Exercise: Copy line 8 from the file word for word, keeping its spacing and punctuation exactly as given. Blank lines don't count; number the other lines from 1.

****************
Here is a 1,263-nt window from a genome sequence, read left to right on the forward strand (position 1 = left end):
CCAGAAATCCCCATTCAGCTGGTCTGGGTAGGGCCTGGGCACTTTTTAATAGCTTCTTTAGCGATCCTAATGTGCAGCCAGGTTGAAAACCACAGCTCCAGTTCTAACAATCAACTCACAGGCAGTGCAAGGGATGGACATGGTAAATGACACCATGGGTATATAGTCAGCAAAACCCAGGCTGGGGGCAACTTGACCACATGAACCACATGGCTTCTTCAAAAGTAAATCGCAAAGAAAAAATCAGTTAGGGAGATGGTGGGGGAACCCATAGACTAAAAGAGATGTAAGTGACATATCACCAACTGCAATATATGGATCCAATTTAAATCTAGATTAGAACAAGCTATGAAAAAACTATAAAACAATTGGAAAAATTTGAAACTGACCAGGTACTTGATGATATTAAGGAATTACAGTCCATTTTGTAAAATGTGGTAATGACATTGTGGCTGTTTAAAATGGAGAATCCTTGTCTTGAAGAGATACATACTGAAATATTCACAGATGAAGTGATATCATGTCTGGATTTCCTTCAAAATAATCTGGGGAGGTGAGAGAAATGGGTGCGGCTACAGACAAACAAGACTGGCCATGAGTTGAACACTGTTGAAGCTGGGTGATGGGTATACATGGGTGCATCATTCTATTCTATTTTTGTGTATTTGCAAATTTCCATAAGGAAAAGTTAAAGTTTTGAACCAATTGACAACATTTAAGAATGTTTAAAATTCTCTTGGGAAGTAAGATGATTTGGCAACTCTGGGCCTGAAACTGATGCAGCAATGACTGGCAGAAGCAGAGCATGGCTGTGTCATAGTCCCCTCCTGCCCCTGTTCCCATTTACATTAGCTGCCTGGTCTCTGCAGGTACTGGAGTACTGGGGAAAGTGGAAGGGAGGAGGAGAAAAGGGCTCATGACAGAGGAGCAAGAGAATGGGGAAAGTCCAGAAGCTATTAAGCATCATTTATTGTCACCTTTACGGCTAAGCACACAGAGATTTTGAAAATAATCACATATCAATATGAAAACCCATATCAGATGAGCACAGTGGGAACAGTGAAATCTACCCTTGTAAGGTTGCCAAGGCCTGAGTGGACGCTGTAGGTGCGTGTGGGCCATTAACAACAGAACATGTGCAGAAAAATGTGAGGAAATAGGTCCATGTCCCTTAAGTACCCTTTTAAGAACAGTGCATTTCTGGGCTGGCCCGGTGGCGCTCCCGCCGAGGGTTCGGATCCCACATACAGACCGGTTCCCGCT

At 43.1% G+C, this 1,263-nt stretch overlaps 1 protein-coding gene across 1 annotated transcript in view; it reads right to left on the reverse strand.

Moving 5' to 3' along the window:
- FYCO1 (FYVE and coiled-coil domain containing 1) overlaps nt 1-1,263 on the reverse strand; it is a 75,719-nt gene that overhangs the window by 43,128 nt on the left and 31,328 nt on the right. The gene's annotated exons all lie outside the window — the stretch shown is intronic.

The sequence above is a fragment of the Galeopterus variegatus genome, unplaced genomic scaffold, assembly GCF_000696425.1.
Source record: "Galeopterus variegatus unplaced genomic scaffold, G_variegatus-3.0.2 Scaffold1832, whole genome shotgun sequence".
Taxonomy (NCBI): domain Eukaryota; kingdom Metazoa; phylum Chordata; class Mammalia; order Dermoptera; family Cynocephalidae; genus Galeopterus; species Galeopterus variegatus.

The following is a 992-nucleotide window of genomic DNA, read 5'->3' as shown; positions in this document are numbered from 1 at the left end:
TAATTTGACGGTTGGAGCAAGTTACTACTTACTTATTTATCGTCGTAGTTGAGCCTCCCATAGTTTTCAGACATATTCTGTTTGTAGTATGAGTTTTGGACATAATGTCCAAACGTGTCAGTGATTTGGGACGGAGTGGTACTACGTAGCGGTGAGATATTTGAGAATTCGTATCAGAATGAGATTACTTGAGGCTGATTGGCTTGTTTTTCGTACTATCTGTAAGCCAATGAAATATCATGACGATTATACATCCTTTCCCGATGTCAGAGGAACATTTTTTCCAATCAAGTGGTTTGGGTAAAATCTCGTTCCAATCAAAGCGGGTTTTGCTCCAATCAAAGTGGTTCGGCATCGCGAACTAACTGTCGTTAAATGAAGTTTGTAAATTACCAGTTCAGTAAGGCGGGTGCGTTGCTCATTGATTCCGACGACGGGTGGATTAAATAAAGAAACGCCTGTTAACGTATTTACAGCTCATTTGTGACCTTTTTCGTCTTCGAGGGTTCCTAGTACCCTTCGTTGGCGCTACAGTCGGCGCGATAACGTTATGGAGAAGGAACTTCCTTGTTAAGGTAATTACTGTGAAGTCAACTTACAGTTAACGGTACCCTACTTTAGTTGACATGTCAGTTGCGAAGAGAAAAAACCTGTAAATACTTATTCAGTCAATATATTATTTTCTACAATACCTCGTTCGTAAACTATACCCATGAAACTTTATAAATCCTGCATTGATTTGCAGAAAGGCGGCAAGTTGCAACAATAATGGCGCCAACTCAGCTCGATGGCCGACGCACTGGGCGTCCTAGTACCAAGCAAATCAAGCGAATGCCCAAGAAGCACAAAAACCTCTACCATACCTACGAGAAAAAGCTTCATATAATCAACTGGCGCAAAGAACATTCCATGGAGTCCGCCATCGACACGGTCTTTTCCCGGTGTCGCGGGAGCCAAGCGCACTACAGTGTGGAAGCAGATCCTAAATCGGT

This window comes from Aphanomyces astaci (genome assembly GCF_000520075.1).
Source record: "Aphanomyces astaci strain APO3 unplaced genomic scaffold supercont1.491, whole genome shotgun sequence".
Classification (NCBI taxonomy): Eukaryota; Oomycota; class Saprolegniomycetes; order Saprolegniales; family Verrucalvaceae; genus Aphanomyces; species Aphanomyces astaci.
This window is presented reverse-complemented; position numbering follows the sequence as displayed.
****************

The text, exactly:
Taxonomy (NCBI): domain Eukaryota; kingdom Metazoa; phylum Chordata; class Mammalia; order Dermoptera; family Cynocephalidae; genus Galeopterus; species Galeopterus variegatus.